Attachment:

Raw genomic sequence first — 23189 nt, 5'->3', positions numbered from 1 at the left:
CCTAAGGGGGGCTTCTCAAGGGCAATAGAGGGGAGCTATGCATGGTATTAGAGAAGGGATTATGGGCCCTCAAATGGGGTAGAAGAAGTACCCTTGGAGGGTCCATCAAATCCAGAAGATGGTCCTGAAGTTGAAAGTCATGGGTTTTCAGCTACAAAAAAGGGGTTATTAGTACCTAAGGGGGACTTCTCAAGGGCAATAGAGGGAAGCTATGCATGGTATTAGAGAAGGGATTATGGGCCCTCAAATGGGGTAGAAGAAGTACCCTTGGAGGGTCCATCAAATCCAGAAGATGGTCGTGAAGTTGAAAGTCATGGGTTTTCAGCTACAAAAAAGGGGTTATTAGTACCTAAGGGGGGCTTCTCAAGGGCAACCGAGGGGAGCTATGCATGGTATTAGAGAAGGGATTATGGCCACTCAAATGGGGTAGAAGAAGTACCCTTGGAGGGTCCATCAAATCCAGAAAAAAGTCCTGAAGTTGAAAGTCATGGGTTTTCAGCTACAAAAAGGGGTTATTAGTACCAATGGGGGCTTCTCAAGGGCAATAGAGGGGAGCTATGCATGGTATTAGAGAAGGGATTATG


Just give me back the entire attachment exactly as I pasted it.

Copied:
Raw genomic sequence first — 23189 nt, 5'->3', positions numbered from 1 at the left:
CCTAAGGGGGGCTTCTCAAGGGCAATAGAGGGGAGCTATGCATGGTATTAGAGAAGGGATTATGGGCCCTCAAATGGGGTAGAAGAAGTACCCTTGGAGGGTCCATCAAATCCAGAAGATGGTCCTGAAGTTGAAAGTCATGGGTTTTCAGCTACAAAAAAGGGGTTATTAGTACCTAAGGGGGACTTCTCAAGGGCAATAGAGGGAAGCTATGCATGGTATTAGAGAAGGGATTATGGGCCCTCAAATGGGGTAGAAGAAGTACCCTTGGAGGGTCCATCAAATCCAGAAGATGGTCGTGAAGTTGAAAGTCATGGGTTTTCAGCTACAAAAAAGGGGTTATTAGTACCTAAGGGGGGCTTCTCAAGGGCAACCGAGGGGAGCTATGCATGGTATTAGAGAAGGGATTATGGCCACTCAAATGGGGTAGAAGAAGTACCCTTGGAGGGTCCATCAAATCCAGAAAAAAGTCCTGAAGTTGAAAGTCATGGGTTTTCAGCTACAAAAAGGGGTTATTAGTACCAATGGGGGCTTCTCAAGGGCAATAGAGGGGAGCTATGCATGGTATTAGAGAAGGGATTATG